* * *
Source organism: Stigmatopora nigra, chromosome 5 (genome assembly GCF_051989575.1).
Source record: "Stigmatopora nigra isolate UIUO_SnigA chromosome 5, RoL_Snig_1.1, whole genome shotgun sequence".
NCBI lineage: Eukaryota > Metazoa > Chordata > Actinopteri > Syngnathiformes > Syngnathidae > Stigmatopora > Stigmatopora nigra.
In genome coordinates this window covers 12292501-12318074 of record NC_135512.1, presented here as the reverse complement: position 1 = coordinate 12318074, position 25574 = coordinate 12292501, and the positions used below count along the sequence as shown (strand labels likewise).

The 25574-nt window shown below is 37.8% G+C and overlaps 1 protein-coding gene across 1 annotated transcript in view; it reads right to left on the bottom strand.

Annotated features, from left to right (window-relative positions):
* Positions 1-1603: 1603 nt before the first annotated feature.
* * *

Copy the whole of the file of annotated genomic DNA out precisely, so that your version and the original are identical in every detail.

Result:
Source organism: Stigmatopora nigra, chromosome 5 (genome assembly GCF_051989575.1).
Source record: "Stigmatopora nigra isolate UIUO_SnigA chromosome 5, RoL_Snig_1.1, whole genome shotgun sequence".
NCBI lineage: Eukaryota > Metazoa > Chordata > Actinopteri > Syngnathiformes > Syngnathidae > Stigmatopora > Stigmatopora nigra.
In genome coordinates this window covers 12292501-12318074 of record NC_135512.1, presented here as the reverse complement: position 1 = coordinate 12318074, position 25574 = coordinate 12292501, and the positions used below count along the sequence as shown (strand labels likewise).

The 25574-nt window shown below is 37.8% G+C and overlaps 1 protein-coding gene across 1 annotated transcript in view; it reads right to left on the bottom strand.

Annotated features, from left to right (window-relative positions):
* Positions 1-1603: 1603 nt before the first annotated feature.